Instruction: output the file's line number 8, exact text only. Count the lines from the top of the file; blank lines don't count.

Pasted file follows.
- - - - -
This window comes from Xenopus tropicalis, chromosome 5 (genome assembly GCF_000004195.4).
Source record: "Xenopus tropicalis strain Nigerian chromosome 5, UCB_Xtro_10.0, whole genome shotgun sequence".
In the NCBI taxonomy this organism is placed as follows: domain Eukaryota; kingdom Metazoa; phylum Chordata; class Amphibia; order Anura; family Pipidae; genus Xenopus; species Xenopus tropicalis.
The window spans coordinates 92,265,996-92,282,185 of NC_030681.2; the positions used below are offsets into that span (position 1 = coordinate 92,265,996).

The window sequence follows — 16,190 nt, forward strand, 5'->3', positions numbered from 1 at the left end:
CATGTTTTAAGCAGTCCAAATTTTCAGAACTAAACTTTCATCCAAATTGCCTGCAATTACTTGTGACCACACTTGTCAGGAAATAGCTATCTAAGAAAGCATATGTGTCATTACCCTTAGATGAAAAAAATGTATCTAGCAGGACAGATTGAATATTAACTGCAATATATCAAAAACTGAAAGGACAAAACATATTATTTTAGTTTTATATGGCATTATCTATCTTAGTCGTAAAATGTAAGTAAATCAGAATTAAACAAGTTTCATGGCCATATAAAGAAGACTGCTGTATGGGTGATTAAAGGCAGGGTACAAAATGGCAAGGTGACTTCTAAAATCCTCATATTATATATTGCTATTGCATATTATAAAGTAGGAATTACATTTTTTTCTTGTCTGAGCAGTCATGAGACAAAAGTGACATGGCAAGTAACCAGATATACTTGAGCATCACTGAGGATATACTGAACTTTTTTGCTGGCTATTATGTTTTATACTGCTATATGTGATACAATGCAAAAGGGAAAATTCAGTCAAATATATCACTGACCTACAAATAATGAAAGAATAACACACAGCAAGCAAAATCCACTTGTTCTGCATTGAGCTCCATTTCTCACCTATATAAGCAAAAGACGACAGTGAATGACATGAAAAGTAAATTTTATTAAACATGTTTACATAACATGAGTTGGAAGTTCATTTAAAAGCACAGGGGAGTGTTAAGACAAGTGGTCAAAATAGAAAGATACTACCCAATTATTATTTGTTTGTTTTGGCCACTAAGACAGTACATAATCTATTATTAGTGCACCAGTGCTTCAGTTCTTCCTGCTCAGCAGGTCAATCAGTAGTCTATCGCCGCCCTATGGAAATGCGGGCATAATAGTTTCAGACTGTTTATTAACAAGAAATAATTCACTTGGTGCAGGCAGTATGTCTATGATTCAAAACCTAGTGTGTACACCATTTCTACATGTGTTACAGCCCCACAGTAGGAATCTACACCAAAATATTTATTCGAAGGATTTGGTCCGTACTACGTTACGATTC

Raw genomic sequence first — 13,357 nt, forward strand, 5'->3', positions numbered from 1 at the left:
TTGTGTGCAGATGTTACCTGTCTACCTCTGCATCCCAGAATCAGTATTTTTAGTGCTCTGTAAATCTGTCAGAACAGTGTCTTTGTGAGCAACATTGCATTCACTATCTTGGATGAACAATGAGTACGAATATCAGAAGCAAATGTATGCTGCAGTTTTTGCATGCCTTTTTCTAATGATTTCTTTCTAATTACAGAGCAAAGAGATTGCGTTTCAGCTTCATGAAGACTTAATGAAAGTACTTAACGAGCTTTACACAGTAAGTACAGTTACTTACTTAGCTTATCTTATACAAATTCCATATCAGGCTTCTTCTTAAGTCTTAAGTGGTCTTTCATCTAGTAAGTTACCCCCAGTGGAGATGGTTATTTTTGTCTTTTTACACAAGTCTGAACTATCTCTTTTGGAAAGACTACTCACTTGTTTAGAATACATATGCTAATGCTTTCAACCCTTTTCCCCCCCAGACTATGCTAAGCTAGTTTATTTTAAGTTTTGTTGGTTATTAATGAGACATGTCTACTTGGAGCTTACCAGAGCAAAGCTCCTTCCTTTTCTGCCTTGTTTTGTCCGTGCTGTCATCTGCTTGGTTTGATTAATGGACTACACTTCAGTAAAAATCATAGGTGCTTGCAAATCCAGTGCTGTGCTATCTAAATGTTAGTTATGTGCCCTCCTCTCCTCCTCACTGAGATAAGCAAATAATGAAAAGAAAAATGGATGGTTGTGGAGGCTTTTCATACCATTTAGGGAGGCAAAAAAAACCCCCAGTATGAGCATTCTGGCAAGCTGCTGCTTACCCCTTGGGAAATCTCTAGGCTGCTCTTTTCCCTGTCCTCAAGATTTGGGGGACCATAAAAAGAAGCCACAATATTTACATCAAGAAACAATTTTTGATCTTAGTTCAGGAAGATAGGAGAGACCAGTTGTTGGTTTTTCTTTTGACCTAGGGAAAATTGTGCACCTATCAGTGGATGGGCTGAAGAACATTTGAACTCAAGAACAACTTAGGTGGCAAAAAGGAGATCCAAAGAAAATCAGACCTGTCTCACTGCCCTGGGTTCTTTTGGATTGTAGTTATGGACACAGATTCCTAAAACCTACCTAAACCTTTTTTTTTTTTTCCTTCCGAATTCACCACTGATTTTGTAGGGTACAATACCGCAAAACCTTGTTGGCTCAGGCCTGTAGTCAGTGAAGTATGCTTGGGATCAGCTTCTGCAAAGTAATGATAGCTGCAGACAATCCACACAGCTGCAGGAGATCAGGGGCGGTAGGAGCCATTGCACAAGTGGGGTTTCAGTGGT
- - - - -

TTGTGTGCAGATGTTACCTGTCTACCTCTGCATCCCAGAATCAGTATTTTTAGTGCTCTGTAAATCTGTCAGAACAGTGTCTTTGTGAGCAACATTGCATTCACTATCTTGGATGAACAATGAGTACGAATATCAGAAGCAAATGTATGCTGCAGTTTTTGCATGCCTTTTTCTAATGATTTCTTTCTAATTACAGAGCAAAGAGATTGCGTTTCAGCTTCATGAAGACTTAATGAAAGTACTTAACGAGCTTTACACAGTAAGTACAGTTACTTACTTAGCTTATCTTATACAAATTCCATATCAGGCTTCTTCTTAAGTCTTAAGTGGTCTTTCATCTAGTAAGTTACCCCCAGTGGAGATGGTTATTTTTGTCTTTTTACACAAGTCTGAACTATCTCTTTTGGAAAGACTACTCACTTGTTTAGAATACATATGCTAATGCTTTCAACCCTTTTCCCCCCCAGACTATGCTAAGCTAGTTTATTTTAAGTTTTGTTGGTTATTAATGAGACATGTCTACTTGGAGCTTACCAGAGCAAAGCTCCTTCCTTTTCTGCCTTGTTTTGTCCGTGCTGTCATCTGCTTGGTTTGATTAATGGACTACACTTCAGTAAAAATCATAGGTGCTTGCAAATCCAGTGCTGTGCTATCTAAATGTTAGTTATGTGCCCTCCTCTCCTCCTCACTGAGATAAGCAAATAATGAAAAGAAAAATGGATGGTTGTGGAGGCTTTTCATACCATTTAGGGAGGCAAAAAAAACCCCCAGTATGAGCATTCTGGCAAGCTGCTGCTTACCCCTTGGGAAATCTCTAGGCTGCTCTTTTCCCTGTCCTCAAGATTTGGGGGACCATAAAAAGAAGCCACAATATTTACATCAAGAAACAATTTTTGATCTTAGTTCAGGAAGATAGGAGAGACCAGTTGTTGGTTTTTCTTTTGACCTAGGGAAAATTGTGCACCTATCAGTGGATGGGCTGAAGAACATTTGAACTCAAGAACAACTTAGGTGGCAAAAAGGAGATCCAAAGAAAATCAGACCTGTCTCACTGCCCTGGGTTCTTTTGGATTGTAGTTATGGACACAGATTCCTAAAACCTACCTAAACCTTTTTTTTTTTTTCCTTCCGAATTCACCACTGATTTTGTAGGGTACAATACCGCAAAACCTTGTTGGCTCAGGCCTGTAGTCAGTGAAGTATGCTTGGGATCAGCTTCTGCAAAGTAATGATAGCTGCAGACAATCCACACAGCTGCAGGAGATCAGGGGCGGTAGGAGCCATTGCACAAGTGGGGTTTCAGTGGT